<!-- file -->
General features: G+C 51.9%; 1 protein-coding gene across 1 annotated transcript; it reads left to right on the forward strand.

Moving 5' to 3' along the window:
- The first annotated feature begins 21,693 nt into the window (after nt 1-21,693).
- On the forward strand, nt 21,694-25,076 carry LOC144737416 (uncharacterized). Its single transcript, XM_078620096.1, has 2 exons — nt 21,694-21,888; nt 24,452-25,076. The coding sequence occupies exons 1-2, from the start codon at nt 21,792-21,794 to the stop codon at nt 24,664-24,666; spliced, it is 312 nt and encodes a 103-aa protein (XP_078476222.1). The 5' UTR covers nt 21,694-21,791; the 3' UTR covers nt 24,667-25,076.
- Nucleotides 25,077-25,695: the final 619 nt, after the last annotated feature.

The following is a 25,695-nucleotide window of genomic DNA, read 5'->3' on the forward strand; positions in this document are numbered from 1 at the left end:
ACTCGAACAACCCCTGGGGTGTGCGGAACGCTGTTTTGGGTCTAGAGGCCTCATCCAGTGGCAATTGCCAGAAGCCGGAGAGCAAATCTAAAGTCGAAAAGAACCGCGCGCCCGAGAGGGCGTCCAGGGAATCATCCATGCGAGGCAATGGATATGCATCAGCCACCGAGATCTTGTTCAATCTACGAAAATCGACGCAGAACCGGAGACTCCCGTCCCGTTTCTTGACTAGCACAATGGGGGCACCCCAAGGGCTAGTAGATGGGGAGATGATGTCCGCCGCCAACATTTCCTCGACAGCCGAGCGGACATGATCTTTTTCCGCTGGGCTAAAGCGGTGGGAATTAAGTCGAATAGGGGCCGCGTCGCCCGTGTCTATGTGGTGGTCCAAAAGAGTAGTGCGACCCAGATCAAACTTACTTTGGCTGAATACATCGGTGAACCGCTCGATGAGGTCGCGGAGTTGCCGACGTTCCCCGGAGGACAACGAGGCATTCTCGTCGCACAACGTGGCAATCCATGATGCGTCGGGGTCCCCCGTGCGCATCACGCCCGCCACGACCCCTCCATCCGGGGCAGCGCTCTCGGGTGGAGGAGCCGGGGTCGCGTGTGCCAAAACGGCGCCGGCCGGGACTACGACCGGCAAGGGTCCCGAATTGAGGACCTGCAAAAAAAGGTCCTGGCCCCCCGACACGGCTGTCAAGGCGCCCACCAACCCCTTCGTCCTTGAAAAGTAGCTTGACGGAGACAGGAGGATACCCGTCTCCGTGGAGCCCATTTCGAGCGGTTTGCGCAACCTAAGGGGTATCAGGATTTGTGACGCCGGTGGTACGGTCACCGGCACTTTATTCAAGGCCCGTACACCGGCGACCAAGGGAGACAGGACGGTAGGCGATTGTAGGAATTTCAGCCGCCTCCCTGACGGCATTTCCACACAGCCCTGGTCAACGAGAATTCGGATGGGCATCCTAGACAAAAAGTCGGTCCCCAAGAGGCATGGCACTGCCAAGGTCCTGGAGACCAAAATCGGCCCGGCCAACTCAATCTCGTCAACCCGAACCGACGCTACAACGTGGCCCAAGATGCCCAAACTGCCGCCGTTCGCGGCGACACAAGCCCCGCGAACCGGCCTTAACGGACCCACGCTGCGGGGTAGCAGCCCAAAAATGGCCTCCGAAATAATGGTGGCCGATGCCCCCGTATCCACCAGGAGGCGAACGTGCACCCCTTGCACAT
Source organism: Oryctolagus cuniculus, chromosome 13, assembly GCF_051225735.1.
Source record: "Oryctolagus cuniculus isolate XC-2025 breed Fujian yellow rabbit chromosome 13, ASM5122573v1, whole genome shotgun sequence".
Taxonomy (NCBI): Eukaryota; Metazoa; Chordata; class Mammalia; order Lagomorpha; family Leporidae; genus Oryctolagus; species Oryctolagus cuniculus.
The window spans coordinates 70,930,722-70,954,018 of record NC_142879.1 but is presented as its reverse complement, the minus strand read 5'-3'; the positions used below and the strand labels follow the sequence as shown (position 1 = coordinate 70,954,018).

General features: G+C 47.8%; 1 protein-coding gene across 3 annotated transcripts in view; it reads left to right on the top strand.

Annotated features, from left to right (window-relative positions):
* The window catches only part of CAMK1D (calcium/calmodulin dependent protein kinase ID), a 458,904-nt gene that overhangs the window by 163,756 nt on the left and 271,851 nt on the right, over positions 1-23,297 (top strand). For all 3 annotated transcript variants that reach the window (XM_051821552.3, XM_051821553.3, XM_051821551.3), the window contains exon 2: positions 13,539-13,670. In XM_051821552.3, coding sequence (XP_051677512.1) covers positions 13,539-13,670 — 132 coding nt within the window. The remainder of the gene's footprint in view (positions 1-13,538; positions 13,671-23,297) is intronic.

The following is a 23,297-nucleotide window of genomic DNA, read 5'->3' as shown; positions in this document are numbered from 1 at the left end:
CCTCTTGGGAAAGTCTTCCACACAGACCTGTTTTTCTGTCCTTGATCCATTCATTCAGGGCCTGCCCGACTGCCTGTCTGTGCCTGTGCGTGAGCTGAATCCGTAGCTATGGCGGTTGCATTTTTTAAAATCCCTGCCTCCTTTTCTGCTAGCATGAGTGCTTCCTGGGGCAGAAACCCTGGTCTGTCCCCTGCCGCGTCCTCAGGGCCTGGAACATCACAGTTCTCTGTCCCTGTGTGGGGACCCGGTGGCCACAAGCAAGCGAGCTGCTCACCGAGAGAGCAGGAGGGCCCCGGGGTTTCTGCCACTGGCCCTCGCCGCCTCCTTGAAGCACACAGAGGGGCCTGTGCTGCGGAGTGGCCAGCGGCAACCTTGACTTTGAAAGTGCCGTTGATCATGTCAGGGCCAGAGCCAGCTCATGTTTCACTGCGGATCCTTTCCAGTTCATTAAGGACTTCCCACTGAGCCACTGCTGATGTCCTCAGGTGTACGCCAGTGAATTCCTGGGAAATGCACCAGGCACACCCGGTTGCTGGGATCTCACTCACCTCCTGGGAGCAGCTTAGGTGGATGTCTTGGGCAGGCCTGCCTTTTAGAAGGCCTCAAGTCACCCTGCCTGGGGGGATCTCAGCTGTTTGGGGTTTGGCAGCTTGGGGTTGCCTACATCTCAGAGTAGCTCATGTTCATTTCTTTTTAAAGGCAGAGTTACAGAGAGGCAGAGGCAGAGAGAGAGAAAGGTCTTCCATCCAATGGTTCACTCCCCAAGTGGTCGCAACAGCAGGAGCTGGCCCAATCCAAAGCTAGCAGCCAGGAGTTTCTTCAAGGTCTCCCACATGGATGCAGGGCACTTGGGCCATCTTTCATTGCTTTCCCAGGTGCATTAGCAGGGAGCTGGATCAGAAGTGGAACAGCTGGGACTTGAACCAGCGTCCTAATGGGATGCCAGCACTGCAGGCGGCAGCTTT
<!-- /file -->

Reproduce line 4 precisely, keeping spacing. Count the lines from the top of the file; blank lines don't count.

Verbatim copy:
- On the forward strand, nt 21,694-25,076 carry LOC144737416 (uncharacterized). Its single transcript, XM_078620096.1, has 2 exons — nt 21,694-21,888; nt 24,452-25,076. The coding sequence occupies exons 1-2, from the start codon at nt 21,792-21,794 to the stop codon at nt 24,664-24,666; spliced, it is 312 nt and encodes a 103-aa protein (XP_078476222.1). The 5' UTR covers nt 21,694-21,791; the 3' UTR covers nt 24,667-25,076.